Endless debate began over every aspect of the proposed shelter – would it be tensile fabric, modular buildings, tents, trailers, etc. – and time marched on.
We were told, “an important goal for the city is to design a shelter building with an estimated construction cost not to exceed $2 million.”
Within months – and without any logical explanation to long-suffering taxpayers – construction costs alone soared to over $6 million with operating costs estimated at $1.1 to $1.7 million annually.
(And don’t get me started on the uber-weird ancillary “deal” to allow P$S Paving to haul publicly owned fill dirt off the site and sell it for private profit. . .)
In November, The Daytona Beach News-Journal announced, “New Daytona homeless shelter to include safe zone,” a legal place for homeless persons to sleep and an integral part of why many Volusia County cities signed on in the first place.
The area would have provided homeless persons who either can’t, or won’t, participate in First Step’s publicly funded self-help seminar a place to sleep in relative safety – and an option to incarceration for those engaging in “life sustaining” activities, such as sleeping or creating unsanitary conditions in a public place.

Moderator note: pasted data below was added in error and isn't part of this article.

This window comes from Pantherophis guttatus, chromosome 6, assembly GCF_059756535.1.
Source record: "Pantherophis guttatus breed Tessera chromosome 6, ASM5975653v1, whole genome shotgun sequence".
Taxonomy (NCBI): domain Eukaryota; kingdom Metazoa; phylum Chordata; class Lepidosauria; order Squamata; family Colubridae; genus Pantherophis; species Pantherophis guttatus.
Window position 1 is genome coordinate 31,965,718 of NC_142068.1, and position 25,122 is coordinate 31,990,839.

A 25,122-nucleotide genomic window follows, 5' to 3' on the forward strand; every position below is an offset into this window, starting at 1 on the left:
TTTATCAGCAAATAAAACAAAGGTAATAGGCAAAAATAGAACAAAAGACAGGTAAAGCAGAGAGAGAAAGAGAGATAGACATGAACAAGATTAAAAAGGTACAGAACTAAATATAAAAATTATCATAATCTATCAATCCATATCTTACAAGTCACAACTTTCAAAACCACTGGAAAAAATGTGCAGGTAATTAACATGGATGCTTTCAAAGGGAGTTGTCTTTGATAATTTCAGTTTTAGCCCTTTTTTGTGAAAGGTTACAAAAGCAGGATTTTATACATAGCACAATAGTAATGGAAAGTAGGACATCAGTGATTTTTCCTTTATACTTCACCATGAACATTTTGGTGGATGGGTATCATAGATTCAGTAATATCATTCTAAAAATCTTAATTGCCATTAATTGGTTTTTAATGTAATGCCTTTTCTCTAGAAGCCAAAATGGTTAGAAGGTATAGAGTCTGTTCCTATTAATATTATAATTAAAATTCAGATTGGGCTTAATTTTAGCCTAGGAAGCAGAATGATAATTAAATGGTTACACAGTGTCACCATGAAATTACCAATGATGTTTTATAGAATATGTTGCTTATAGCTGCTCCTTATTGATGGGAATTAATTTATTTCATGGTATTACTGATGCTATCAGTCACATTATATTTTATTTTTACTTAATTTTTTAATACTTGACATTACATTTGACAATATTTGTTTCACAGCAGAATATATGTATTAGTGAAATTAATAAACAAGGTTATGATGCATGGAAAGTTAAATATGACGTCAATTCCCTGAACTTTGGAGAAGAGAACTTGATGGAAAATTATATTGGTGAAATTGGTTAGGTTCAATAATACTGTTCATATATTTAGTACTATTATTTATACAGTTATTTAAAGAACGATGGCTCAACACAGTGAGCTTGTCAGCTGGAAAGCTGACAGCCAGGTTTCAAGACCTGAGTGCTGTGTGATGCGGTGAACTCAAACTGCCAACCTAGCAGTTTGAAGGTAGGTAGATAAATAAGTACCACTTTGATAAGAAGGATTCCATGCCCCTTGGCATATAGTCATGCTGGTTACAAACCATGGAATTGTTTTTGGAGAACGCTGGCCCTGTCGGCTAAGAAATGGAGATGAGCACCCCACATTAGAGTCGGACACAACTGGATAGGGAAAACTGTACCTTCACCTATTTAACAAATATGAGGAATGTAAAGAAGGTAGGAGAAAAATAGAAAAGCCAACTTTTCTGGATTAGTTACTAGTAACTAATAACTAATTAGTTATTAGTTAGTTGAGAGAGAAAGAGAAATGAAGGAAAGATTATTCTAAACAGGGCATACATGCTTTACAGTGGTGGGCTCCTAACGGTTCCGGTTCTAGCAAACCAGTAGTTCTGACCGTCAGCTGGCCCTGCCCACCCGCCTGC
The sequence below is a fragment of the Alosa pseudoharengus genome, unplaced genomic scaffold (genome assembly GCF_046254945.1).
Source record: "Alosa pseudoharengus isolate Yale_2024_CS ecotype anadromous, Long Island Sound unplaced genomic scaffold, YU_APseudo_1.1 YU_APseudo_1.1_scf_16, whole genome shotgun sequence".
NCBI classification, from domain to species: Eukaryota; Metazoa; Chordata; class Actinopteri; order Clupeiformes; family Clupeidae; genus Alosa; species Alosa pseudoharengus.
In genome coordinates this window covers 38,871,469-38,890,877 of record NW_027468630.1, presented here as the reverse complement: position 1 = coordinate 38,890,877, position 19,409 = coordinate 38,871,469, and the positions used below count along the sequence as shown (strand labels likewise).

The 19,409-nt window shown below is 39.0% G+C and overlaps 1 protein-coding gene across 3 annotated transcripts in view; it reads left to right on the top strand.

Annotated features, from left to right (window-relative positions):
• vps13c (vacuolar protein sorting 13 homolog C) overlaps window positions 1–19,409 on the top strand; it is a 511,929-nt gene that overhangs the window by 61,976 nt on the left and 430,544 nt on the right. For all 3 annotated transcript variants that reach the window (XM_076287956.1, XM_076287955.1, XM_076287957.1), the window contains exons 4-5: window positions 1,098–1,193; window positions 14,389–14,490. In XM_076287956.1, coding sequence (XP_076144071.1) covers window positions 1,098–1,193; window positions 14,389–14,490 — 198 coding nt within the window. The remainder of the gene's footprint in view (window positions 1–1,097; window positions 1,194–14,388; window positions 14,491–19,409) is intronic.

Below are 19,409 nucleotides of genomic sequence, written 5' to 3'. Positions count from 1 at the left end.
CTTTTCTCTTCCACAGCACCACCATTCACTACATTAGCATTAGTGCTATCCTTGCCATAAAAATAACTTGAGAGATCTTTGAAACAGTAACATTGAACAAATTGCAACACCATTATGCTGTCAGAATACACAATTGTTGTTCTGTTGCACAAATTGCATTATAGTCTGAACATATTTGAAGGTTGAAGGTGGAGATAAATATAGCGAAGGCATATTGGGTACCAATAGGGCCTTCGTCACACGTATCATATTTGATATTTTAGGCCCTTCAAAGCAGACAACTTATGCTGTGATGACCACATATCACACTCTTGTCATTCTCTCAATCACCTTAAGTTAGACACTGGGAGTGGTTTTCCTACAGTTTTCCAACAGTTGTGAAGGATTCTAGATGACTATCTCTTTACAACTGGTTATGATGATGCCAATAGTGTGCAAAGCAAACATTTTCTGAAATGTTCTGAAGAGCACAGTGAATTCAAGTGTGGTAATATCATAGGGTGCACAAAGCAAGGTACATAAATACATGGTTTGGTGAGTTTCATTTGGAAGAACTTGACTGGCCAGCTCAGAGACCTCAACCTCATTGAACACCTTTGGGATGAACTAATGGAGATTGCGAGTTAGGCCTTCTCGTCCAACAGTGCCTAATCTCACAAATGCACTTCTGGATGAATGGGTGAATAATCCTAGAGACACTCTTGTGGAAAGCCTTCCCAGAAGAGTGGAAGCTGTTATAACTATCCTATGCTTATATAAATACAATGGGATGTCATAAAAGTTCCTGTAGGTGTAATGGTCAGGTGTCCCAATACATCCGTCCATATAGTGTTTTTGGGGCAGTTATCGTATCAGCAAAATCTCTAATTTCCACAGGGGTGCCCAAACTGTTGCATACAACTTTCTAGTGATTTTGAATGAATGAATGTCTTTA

Now, we’re faced with yet another growing shit storm after the current iteration of the much-anticipated Safe Zone was effectively killed by unilateral edict of City Manager Jim Chisholm – eliminating the one piece of this complex and incredibly expensive solution that the municipalities were promised.
What was once billed as a reasonably priced “come as you are” low barrier shelter has transmogrified into a mysterious personal development program that, as far as I know, has never been publicly explained in terms of programmatic goals, success in similar shelters or per client operational and ancillary costs.
And abject confusion reigns. . .
As an example, on Wednesday afternoon, I watched in absolute shock as members of the First Step Shelter Board – with the exception of Ormond Beach City Commissioner Dwight Selby, who pushed to allow staff to develop a workable policy – explained why they didn’t believe the shelter should permit the common humanitarian service of protecting vulnerable homeless people from the threat of exposure and hypothermia on extremely cold nights.
You read that right.
Our $6 million dollar “homeless shelter” will not provide cold weather shelter to our homeless population. . .
Christ. That’s not penny-pinching – that’s cruel.